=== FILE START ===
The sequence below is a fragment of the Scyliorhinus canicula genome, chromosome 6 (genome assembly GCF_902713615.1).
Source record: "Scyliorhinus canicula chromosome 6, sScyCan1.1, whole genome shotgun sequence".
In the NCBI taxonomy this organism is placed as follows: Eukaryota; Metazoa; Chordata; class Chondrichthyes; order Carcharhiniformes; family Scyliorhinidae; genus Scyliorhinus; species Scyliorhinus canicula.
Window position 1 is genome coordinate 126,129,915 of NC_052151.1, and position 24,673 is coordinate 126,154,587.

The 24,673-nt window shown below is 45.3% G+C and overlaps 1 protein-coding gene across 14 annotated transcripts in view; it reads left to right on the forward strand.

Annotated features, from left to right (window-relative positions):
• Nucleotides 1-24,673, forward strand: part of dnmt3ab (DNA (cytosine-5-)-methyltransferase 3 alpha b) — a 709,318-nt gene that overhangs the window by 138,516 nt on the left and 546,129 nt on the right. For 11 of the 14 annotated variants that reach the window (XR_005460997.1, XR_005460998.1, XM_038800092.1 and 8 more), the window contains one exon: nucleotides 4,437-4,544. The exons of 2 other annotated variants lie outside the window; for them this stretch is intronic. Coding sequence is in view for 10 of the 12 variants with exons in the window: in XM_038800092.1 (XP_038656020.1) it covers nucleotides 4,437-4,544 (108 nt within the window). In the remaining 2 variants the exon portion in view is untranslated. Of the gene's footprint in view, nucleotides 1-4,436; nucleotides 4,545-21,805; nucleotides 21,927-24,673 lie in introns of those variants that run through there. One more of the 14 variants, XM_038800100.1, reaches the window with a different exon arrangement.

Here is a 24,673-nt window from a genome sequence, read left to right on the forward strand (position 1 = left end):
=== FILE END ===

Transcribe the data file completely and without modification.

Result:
The sequence below is a fragment of the Scyliorhinus canicula genome, chromosome 6 (genome assembly GCF_902713615.1).
Source record: "Scyliorhinus canicula chromosome 6, sScyCan1.1, whole genome shotgun sequence".
In the NCBI taxonomy this organism is placed as follows: Eukaryota; Metazoa; Chordata; class Chondrichthyes; order Carcharhiniformes; family Scyliorhinidae; genus Scyliorhinus; species Scyliorhinus canicula.
Window position 1 is genome coordinate 126,129,915 of NC_052151.1, and position 24,673 is coordinate 126,154,587.

The 24,673-nt window shown below is 45.3% G+C and overlaps 1 protein-coding gene across 14 annotated transcripts in view; it reads left to right on the forward strand.

Annotated features, from left to right (window-relative positions):
• Nucleotides 1-24,673, forward strand: part of dnmt3ab (DNA (cytosine-5-)-methyltransferase 3 alpha b) — a 709,318-nt gene that overhangs the window by 138,516 nt on the left and 546,129 nt on the right. For 11 of the 14 annotated variants that reach the window (XR_005460997.1, XR_005460998.1, XM_038800092.1 and 8 more), the window contains one exon: nucleotides 4,437-4,544. The exons of 2 other annotated variants lie outside the window; for them this stretch is intronic. Coding sequence is in view for 10 of the 12 variants with exons in the window: in XM_038800092.1 (XP_038656020.1) it covers nucleotides 4,437-4,544 (108 nt within the window). In the remaining 2 variants the exon portion in view is untranslated. Of the gene's footprint in view, nucleotides 1-4,436; nucleotides 4,545-21,805; nucleotides 21,927-24,673 lie in introns of those variants that run through there. One more of the 14 variants, XM_038800100.1, reaches the window with a different exon arrangement.

Here is a 24,673-nt window from a genome sequence, read left to right on the forward strand (position 1 = left end):